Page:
As a first step, we are prototyping new functionality to launch various MusEDLab web-based apps via blocks within Scratch, such as the circular drum sequencer Groove Pizza, then returning the audio or MIDI output for use in Scratch projects. This functionality enables users to use our apps to play with and create rhythmic groove “simples” in an interface designed for musical play. Then, when they are finished creating their groove, the groove is already embedded into a new “play groove” Scratch block for use and further transformation through code.
In this prototype block (Figure 12), the user clicks on the yellow Groove Pizza icon on the “play groove” block, which pops up a miniature 8 slice Groove Pizza in the user’s browser. The user clicks to create a visual groove in the pop-up pizza, and the “play groove” block is virtually filled with that 8 beat groove. The user can then use this block in their Scratch project to perform the rhythmic groove. If the user wants to speed up or slow down the groove, they can modify it with an existing “set tempo” or “change tempo” block. This approach brings the musical creation and playful coding experiences closer together within the Scratch 3.0 interface.
Another approach we’ve taken is to utilize Scratch’s “Make a Block” feature to create custom music blocks such as “play chord” and “play sequence.” In this approach, the user can copy our blocks and use them without having to know how the inner coding works. Those users that are curious can always take a deeper look at how the blocks, built using musical and computational simples, were coded, because in this implementation the structure behind the custom blocks are left intact.
The leftmost block of code in Figure 13 presents a common method from Scratch 2.0 for performing a musical triad (a C major chord) when the space key is pressed on the computer keyboard. This code requires three instances of the “when space key pressed” block, as well as the user knowing MIDI pitch numbers to build a C major chord where C equals MIDI note 60, E equals MIDI note 64, and G equals MIDI note 67. This implementation requires 6 Scratch blocks to create and requires basic music theory and MIDI understanding. To lower the floor and widen the walls for chord playback, we implemented a new “play chord” block where users can specify the chord root and chord quality directly. These blocks can then be sequenced to form a chord progression. This approach encapsulates music at a higher level than individual notes and rhythms, the level of the “musical simple” of a chord. While there is a time and place for teaching that chords are made up of individual notes, implementing a “play chord” block enables novices to more easily work with chords, progressions, and harmony.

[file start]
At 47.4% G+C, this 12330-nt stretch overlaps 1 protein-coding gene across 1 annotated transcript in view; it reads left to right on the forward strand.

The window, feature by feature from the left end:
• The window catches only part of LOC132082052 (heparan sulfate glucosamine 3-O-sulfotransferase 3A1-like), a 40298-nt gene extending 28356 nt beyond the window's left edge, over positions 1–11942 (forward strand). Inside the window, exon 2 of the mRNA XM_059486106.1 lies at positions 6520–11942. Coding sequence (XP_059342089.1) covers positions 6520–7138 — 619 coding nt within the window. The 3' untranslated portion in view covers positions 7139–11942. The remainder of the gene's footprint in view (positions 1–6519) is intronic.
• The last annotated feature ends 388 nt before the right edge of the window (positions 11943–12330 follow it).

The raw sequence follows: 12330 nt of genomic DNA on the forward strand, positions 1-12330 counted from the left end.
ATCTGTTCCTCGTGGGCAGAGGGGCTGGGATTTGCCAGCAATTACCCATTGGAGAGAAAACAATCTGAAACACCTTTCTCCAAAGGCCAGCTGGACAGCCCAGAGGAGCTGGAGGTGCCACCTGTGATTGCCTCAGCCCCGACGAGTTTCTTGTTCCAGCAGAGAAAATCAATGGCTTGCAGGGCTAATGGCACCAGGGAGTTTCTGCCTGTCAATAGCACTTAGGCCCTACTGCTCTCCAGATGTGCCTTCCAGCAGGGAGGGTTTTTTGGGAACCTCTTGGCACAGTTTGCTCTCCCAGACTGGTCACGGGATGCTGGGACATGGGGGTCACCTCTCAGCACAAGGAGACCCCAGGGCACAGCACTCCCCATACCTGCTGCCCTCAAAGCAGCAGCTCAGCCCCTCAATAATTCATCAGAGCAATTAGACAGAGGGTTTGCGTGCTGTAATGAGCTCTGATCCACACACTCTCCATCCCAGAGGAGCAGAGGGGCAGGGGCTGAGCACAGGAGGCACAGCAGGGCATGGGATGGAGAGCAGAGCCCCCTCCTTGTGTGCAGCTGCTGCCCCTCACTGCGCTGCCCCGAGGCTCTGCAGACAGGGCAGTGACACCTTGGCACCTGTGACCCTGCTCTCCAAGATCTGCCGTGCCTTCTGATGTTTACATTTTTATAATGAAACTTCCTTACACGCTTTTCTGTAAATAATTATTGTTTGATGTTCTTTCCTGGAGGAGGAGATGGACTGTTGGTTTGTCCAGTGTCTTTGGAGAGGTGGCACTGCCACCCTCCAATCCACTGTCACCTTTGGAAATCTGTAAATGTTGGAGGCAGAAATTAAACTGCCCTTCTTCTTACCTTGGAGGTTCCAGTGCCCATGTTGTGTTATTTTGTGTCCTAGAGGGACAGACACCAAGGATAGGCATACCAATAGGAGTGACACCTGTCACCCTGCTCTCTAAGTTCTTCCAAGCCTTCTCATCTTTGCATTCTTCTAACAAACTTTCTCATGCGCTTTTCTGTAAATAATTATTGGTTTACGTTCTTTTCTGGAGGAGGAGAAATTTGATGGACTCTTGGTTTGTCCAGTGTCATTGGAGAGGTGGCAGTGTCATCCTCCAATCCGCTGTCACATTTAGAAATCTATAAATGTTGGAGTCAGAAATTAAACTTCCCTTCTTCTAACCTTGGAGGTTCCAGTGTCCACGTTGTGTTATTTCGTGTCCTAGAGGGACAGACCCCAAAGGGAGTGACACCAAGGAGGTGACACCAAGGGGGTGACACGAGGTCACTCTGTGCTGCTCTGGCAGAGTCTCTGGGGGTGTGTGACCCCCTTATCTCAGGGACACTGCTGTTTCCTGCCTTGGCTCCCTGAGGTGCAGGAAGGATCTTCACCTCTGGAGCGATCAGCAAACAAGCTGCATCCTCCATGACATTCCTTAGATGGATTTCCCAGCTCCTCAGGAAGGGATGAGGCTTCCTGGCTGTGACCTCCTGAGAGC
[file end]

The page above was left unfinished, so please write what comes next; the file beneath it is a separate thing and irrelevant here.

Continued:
Another approach to a simpler music block is illustrated in Figure 14. To perform a melody or sequence of musical notes or rests, a Scratch 2.0 user needs to use a “play note” block for each note in the melody. The “play seq” block enables the user to input a sequence of numbers (1-9, plus 0 for a 10th note) or a hyphen for a musical rest to represent and perform a melodic sequence. The variable “major” indicates that the sequence is to be mapped onto a major scale starting on a root note of 60, or middle C. The first number 1 maps onto the root pitch. With this block, the melodic sequence can be transposed, and rhythmic durations set by fractions of whole notes, or mapped to different musical scales all within the same block. When used in a live-coding approach, the sequence within a block running in a repeat or forever loop can be adjusted to update the melody on the fly.
The prototype blocks described above provide just a few ideas for how to make it easier for novices to code and explore musical concepts in Scratch. Our approach focuses on designing Scratch blocks for music that are modeled after Bamberger’s notion of musical simples vs. musical smalls, potentially enabling a new pathway for children to intuitively and expressively explore creating and learning music through coding. Given the huge user base among school-age children, there is a great opportunity for the Scratch environment to not only be a platform for teaching coding and computational thinking, but also for musical creativity and expression. The affordances of a well-designed, wide-walled coding environment, provide opportunities for children to “tinker” with the musical intuitions and curiosities they already have, and to easily share those with their peers, teachers, and families. While there are many technical and design challenges ahead, and no environment can be perfect for everyone, we look forward to seeing how developers will extend the Scratch environment to promote lower floors, higher ceilings, and wider walls for creative music and sound coding projects for all.